Friday, 16 November 2018

Fighting superbugs

Staff and students engaged in tackling the shortage of new antibiotics, and making the public more aware of the need to conserve the effectiveness of the ones we have, hosted a film and discussion with the public on this topic in the Roland Levinsky building last night.

Local resident Tony Johnson kindly provided the photos below (Tina Joshi and Mat Upton shown speaking) and said "Tina, Mat & co did a great job. The free wine and nibbles were good too". Tina says "The support of several 1st and 2nd year students was outstanding and the event would not have happened without their volunteering. They went above and beyond and I'm incredibly grateful."

Friday, 21 September 2018

Students present posters at London conference

The Physiological Society, the Scandinavian Physiological Society, the Deutsche Physiologische Gesellschaft and the Federation of European Physiological Societies organised its first Europhysiology conference from 14 – 16 September, 2018 in London. Two students attended and presented poster communications. Rebecca Wilding (Year 3 Biomedical Sciences) obtained a Physiological Society travel grant and presented a poster on respiratory physiology, which she completed in collaboration with Eleanor Richards (a Nuffield Foundation placement student) and Mike Thynne (Chest Clinic, Derriford Hospital). She completed this work during a summer bursary paid for by the School of Biomedical Sciences and worked with Feisal Subhan. Faouzi  Benterkia (a Biomedical Science graduate) presented work related to fasting and autonomic function. Together with Kashif Ali (also a Biomedical Science graduate), they conducted this project during a summer bursary paid for by the School of Biomedical Sciences and worked with Feisal Subhan. We are proud that both students successfully presented their work to international experts at Europhysiology2018 and contributed to it being a huge success. The organisers look forward to seeing us again in Berlin in 2020!

Below are Becky and Faouzi with their posters, and Feisal.

Undergraduate wins prize

The British Society of Immunology (BSI) award prizes to students for achievement in immunology. Our Jane Brooks has just received a BSI undergraduate prize in recognition of her academic excellence in immunology over the duration of her Biomedical Science programme, which culminated in an excellent dissertation project and achieving a 1st class honours degree.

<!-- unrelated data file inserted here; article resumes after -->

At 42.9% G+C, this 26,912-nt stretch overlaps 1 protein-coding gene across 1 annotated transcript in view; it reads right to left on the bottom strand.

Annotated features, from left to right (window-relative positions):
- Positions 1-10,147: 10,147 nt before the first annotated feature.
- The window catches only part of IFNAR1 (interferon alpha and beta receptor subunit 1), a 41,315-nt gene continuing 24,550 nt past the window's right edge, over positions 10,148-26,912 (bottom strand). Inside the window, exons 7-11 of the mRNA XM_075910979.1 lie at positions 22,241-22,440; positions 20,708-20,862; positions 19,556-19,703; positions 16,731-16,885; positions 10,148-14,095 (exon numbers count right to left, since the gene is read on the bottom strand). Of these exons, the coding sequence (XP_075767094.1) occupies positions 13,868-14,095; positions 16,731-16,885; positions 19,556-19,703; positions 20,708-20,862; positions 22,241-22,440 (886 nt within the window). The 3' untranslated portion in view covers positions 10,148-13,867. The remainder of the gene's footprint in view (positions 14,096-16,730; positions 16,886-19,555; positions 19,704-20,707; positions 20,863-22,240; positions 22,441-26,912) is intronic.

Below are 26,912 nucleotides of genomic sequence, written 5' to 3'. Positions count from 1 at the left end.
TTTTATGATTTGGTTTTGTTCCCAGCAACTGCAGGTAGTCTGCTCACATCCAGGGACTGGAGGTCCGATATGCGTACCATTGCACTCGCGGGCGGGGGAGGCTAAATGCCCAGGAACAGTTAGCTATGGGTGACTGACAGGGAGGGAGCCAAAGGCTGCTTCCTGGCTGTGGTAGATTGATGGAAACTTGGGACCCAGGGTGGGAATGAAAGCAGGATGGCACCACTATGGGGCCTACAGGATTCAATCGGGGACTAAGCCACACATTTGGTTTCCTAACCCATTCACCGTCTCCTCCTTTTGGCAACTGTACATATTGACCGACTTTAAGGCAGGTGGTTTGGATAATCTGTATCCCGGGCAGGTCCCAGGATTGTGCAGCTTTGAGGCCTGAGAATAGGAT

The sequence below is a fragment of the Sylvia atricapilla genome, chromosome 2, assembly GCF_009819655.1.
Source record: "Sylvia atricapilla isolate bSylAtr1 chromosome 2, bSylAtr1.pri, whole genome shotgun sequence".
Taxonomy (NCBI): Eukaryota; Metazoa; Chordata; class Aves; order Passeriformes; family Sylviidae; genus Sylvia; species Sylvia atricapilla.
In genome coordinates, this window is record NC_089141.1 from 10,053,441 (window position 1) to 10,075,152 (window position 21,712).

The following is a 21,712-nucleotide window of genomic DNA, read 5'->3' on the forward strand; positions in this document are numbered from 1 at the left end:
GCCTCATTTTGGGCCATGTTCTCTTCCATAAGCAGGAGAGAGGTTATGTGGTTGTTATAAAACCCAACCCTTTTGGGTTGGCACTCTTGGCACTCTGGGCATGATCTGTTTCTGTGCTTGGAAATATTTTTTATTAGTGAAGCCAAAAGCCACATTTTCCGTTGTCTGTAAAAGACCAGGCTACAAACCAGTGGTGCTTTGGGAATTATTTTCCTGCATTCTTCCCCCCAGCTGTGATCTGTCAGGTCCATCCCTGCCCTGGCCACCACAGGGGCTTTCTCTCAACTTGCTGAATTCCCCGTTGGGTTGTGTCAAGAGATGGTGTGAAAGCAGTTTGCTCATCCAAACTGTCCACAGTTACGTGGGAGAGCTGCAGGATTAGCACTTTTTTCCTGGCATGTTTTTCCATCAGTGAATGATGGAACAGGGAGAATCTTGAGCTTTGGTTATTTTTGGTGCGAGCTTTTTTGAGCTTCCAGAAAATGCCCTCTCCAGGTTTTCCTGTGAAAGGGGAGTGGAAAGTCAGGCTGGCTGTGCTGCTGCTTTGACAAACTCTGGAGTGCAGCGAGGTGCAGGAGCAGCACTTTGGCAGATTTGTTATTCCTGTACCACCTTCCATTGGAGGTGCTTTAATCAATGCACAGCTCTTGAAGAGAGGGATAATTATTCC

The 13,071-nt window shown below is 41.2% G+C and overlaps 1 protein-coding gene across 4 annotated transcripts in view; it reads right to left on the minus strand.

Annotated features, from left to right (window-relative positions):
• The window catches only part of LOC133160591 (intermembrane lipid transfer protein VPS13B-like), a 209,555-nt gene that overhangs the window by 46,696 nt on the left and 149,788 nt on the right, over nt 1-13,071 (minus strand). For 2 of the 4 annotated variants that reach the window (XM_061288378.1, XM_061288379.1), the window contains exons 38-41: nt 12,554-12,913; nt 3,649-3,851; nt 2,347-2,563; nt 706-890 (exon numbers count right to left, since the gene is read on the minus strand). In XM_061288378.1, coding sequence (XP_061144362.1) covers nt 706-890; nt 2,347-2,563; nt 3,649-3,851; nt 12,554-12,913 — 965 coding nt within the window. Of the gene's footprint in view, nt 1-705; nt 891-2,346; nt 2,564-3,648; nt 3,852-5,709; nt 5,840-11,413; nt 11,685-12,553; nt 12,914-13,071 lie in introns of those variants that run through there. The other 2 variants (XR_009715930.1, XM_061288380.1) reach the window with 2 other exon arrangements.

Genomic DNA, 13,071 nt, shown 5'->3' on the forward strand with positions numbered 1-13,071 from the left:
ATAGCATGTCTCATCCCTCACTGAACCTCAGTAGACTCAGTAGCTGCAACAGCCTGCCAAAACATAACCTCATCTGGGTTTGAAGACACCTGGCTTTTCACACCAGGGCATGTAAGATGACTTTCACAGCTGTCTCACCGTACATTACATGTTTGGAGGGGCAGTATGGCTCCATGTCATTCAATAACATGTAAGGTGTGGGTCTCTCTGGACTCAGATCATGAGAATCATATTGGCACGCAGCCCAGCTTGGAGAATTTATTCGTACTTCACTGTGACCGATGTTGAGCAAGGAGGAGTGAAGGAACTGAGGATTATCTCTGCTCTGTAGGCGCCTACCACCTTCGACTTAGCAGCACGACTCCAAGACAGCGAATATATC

Jane is shown below receiving her BSI prize from Dr Andrew Foey, Associate Professor in Immunology, at graduation on the Hoe this week (in the final throws of storm Ali!). Andy writes “Jane is an outstanding student who immediately impressed in her immunology performances from year 1 right through to her final year. She reliably informs me that she wishes to pursue her interests in immunology through her career as she is currently starting medicine at the Peninsula medical school.”

We are extremely grateful to the BSI for the opportunity to award the 2018 Undergraduate prize in recognition of academic excellence in immunology.

Monday, 9 July 2018

Hosting local schools' work experience

The School of Biomedical Sciences recently hosted 15 participants for our work experience programme from 2nd to 4th July 2018. Participants were students from schools and colleges from across Devon and Cornwall. They participated in a wide range of activities including microscopy, clinical and human physiology, nutrition, a tour of the new Derriford Research Facility, engaging in group presentations related to biomedicine and last but not least, baking cookies (leftovers are seen in the left hand corner of the picture; our lecturer Feisal Subhan is the one with the beard at the back).